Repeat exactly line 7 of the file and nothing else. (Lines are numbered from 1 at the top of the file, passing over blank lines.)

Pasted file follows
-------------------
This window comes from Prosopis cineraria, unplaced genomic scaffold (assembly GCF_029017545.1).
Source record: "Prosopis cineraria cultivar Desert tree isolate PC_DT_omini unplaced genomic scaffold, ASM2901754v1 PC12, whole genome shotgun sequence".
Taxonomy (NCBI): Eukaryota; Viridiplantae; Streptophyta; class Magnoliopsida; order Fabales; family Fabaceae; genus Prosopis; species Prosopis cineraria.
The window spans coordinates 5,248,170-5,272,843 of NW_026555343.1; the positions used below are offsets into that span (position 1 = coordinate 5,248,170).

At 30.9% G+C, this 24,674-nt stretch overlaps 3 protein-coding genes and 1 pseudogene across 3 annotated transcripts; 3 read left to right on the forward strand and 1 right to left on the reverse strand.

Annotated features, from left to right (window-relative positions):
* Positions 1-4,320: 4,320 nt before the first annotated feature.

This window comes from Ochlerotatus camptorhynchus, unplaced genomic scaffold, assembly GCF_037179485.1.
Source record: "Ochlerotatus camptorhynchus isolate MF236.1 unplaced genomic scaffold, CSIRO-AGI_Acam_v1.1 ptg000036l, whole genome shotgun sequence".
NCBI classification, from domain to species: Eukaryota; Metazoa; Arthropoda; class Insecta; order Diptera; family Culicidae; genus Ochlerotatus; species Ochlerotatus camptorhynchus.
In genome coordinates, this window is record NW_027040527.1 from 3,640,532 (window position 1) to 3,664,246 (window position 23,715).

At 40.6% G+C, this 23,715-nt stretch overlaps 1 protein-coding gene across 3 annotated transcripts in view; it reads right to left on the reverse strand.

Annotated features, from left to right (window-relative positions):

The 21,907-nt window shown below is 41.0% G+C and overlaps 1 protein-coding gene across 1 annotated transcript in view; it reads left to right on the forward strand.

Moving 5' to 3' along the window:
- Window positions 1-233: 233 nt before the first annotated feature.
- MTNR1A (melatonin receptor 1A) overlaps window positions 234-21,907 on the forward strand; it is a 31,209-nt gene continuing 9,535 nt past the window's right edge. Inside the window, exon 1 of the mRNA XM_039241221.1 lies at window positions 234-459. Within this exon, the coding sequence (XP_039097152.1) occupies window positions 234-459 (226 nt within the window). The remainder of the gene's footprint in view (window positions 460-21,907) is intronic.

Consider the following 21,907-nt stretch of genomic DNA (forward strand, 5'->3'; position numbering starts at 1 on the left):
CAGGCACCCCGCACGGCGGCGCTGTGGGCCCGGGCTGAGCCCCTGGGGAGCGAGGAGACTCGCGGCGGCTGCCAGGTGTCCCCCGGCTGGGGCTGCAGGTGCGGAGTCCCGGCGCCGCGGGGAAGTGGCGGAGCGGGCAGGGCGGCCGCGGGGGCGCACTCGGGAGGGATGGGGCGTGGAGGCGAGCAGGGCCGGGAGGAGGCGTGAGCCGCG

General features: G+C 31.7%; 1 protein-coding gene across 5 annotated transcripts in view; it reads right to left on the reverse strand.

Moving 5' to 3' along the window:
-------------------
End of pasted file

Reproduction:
* Positions 1-4,320: 4,320 nt before the first annotated feature.